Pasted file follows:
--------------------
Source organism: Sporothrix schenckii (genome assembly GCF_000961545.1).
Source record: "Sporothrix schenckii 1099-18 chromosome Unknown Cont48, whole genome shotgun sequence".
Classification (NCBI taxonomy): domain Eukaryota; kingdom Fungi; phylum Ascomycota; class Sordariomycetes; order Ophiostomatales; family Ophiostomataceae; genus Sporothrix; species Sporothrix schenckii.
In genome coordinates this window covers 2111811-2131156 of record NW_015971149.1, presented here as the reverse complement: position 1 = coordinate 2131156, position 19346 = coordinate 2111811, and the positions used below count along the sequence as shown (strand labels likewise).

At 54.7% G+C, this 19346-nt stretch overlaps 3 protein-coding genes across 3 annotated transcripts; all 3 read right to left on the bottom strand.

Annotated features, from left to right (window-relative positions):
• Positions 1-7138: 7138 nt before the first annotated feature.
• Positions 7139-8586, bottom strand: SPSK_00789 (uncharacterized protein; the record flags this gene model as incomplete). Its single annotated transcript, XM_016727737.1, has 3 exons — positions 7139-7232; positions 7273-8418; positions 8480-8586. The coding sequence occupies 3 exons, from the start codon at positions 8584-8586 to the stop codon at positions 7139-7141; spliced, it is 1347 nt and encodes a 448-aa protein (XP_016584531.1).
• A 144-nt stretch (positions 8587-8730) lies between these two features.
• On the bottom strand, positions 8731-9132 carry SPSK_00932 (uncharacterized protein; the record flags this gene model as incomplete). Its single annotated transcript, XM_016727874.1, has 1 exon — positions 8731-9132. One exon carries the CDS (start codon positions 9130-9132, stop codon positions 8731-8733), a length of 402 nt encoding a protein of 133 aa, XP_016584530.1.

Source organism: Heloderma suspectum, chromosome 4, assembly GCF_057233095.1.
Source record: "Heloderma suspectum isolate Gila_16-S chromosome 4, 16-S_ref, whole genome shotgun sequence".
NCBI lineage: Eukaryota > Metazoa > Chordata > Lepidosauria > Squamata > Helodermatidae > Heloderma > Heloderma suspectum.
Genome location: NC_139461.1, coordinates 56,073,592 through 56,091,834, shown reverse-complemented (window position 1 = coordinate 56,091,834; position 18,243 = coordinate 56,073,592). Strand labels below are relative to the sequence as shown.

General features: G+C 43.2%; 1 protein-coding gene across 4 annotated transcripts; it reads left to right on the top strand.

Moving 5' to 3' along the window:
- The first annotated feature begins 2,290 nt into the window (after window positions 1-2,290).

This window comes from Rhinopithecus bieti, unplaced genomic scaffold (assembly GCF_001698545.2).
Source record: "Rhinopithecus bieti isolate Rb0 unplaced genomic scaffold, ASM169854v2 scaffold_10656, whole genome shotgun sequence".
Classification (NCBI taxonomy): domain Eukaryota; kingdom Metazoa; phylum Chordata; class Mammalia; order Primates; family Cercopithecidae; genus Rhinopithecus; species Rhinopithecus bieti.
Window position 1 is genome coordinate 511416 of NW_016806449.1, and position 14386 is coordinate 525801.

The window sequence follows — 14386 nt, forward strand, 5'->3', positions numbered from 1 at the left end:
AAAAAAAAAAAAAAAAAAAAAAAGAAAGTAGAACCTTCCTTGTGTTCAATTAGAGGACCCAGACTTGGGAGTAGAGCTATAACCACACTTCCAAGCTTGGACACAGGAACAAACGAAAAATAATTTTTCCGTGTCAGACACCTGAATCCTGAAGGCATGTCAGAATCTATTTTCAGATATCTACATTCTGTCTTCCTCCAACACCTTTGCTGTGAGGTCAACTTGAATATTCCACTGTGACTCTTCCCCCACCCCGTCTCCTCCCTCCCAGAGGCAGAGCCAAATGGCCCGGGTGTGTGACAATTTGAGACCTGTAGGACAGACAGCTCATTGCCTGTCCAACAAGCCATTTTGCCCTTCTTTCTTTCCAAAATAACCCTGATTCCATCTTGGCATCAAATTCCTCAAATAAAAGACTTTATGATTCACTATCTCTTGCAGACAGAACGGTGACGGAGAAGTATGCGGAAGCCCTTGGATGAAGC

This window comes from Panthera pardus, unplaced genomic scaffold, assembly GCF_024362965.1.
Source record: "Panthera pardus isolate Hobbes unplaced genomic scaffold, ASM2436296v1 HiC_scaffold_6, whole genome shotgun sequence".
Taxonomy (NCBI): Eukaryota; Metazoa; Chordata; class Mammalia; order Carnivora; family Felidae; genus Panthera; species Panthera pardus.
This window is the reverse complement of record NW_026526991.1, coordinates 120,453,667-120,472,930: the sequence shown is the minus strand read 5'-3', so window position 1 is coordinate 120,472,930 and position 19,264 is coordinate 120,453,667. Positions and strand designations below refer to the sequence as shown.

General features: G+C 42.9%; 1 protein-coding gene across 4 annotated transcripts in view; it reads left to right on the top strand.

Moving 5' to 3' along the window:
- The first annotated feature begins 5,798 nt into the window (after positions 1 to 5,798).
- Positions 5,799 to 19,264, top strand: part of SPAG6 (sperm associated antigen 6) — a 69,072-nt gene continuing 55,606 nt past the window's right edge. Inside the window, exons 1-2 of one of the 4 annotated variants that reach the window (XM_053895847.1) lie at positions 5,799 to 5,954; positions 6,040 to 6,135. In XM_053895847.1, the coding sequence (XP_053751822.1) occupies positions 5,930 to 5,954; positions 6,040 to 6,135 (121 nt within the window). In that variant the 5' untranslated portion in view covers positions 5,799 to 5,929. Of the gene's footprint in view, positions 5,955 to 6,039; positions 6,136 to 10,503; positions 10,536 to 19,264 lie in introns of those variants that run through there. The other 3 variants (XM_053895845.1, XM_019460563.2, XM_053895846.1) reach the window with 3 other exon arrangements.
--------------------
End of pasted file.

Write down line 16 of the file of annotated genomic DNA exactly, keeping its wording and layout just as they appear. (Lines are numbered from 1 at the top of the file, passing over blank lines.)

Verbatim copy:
Moving 5' to 3' along the window: